Crime

Thurston County’s bridges to undergo inspections for new weight limits

The Federal Highway Administration is requiring local governments to evaluate their bridges for new load ratings by Dec. 2017, to ensure that the structures can handle modern vehicles that are designed to haul heavier loads.

Thurston County Public Works is about a third of the way through checking those weight limits on the 119 roadway bridges in its inventory, according to civil engineer Matt Unzelman.

However, the county is going to hire an outside firm to do some of the inspections.

The Board of County Commissioners voted 3-0 Tuesday to hire Exeltech Consulting Inc. of Lacey to conduct that work on 10 structures, ranging from the Old Highway 101 Bridge to the Mud Bay Bridge. The amount of the contract is $87,000.

“Some of our more structurally complex bridges are included with these 10 bridges,” Unzelman told The Olympian. “We just need a different level of expertise.”

The ratings will determine if the county needs to add a weight limits to some of its structures, he said.

County manager Cliff Moore described the work as routine, but said it’s an important long-term process for the county.

“Like most jurisdictions in the nation, we are trying to keep on this issue,” he said.

The money will come from the county’s road fund, and will include the following structures. (Size and inspection information was listed in the county’s 2014 Bridge Index.)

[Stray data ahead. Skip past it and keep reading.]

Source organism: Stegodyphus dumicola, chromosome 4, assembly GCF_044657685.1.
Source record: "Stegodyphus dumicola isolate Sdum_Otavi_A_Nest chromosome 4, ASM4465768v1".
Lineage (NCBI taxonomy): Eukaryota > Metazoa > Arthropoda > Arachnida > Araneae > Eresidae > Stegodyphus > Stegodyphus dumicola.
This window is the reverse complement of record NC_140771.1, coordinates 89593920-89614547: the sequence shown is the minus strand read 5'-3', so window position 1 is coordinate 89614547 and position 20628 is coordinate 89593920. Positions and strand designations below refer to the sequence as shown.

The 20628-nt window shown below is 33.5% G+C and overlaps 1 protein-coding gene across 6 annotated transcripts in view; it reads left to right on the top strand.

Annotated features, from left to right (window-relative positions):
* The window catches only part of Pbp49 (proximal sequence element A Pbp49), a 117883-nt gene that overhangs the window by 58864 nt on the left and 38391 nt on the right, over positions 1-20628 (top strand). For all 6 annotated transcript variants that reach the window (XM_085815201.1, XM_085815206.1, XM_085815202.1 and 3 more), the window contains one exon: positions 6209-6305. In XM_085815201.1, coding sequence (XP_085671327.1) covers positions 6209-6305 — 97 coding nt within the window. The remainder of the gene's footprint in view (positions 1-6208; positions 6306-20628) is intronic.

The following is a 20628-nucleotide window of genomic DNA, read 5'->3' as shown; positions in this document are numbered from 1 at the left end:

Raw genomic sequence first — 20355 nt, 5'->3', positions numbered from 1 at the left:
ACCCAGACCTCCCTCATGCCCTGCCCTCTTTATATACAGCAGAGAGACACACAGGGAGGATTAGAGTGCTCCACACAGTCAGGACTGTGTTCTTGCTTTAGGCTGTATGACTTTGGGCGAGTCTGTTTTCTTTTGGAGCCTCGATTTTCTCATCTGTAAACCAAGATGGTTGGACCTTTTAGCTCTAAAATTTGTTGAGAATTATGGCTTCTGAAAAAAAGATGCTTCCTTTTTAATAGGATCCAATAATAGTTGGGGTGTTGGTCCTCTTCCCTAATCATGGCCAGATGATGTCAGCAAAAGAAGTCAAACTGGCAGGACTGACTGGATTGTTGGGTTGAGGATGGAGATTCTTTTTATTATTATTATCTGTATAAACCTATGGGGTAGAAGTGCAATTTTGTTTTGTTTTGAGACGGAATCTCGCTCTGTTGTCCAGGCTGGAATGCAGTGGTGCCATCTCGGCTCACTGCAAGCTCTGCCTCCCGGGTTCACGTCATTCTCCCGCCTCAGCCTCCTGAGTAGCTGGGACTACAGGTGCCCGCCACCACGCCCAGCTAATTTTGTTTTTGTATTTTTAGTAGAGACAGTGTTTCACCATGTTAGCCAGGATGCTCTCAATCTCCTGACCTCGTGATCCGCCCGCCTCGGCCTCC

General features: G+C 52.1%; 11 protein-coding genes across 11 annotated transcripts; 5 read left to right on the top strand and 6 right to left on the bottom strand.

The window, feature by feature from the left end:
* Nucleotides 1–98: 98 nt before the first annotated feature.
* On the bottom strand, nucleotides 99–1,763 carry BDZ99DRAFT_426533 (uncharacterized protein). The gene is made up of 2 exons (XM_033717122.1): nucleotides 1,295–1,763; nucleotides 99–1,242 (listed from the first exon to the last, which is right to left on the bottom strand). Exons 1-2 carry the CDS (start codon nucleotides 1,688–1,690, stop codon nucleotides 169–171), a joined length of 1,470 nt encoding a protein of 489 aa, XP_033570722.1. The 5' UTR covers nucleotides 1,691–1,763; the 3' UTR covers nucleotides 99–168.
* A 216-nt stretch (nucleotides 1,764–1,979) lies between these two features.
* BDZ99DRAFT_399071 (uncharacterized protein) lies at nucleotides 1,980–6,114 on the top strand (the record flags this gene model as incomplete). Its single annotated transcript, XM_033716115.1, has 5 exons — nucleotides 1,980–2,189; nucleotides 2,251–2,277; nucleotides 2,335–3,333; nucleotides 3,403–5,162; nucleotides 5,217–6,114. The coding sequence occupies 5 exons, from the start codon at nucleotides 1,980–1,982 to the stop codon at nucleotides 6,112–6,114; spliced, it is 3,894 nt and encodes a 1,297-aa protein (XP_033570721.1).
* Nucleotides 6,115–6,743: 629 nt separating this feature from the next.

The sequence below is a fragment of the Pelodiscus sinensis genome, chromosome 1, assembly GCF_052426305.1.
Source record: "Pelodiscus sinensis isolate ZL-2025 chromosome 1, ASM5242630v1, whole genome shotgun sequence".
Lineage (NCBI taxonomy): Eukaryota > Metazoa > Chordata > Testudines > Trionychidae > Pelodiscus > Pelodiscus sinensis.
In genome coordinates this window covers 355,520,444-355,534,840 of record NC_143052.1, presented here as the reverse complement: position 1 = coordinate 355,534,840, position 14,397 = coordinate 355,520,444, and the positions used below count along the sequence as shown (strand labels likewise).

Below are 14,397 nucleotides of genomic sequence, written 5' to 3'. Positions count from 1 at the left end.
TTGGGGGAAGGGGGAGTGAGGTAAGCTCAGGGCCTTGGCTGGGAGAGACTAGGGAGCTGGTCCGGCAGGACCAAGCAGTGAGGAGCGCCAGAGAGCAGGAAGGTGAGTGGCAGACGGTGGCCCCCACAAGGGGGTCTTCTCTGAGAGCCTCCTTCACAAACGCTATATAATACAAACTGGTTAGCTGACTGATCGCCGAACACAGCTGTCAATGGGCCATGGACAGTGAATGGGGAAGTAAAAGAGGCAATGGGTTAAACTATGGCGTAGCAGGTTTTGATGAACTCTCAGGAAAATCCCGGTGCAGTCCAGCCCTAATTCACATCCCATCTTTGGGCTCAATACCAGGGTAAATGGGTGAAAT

• James Road Bridge (culvert), known as J-1, which goes over an overflow channel, was built in 1985. The 25-foot-long structure was given a 98.19 sufficiency rating during an Aug. 8, 2012, inspection.



• Littlerock Road Bridge, known as L-5, which goes over a ditch, was built in 1960. The 20-foot-long bridge was given a 49.66 rating during a Nov. 21, 2013 inspection. Crews made some emergency repairs on the bridge this spring for scour and cracking. It is just down the road and the same design as the L-4 Bridge which is undergoing a complete replacement due to structural deficiencies.



• Mud Bay Bridge, known as O-4, which goes over Mud Bay, was built in 1978. The 208-foot-long bridge was given a sufficiency rating of 77.02 during a Sept. 27, 2012 inspection.



• Old Highway 101 Bridge, known as O-3 which goes over Perry Creek, was built in 1958.The 105-foot-long bridge was given a sufficiency rating of 80.31 during a Sept. 14, 2012 inspection.



• Oyster Bay Culvert, known as OB-1, which goes over Schneider Creek, was built in 2010. The 20-foot-long bridge was given a sufficiency rating of 85.8 during a June 12, 2012, inspection.



• Steamboat Island Bridge, known as S-7, which goes over Totten Inlet, was built in 1982. The 706-foot-long structure was given a sufficiency rating of 68.73 during a Sept. 14, 2012, inspection.



• Holmes Island Bridge, known as H-3, which goes over Long Lake and was built in 1962. The 53-foot-long bridge, and was given a sufficiency rating of 54.26 during an Aug. 7, 2013 inspection.



• Nisqually Cutoff Bridge, known as N-1, which goes over an overflow channel, was built in 1936. The 92-foot-long structure was given a 74.48 sufficiency rating during an Oct. 4, 2012 inspection.



• Old Pacific Highway Bridge, known as O-11, which goes over the Nisqually River was built in 1998. The 320-foot long structure was given a sufficiency rating of 95.38 during a Sept. 12, 2012 inspection.



• Reservation Road Railroad Bridge, known as R-1, goes over a railroad and was built in 1993. The 331-foot-long bridge was given a sufficiency rating of 94.49 during an Aug. 9, 2013 inspection.



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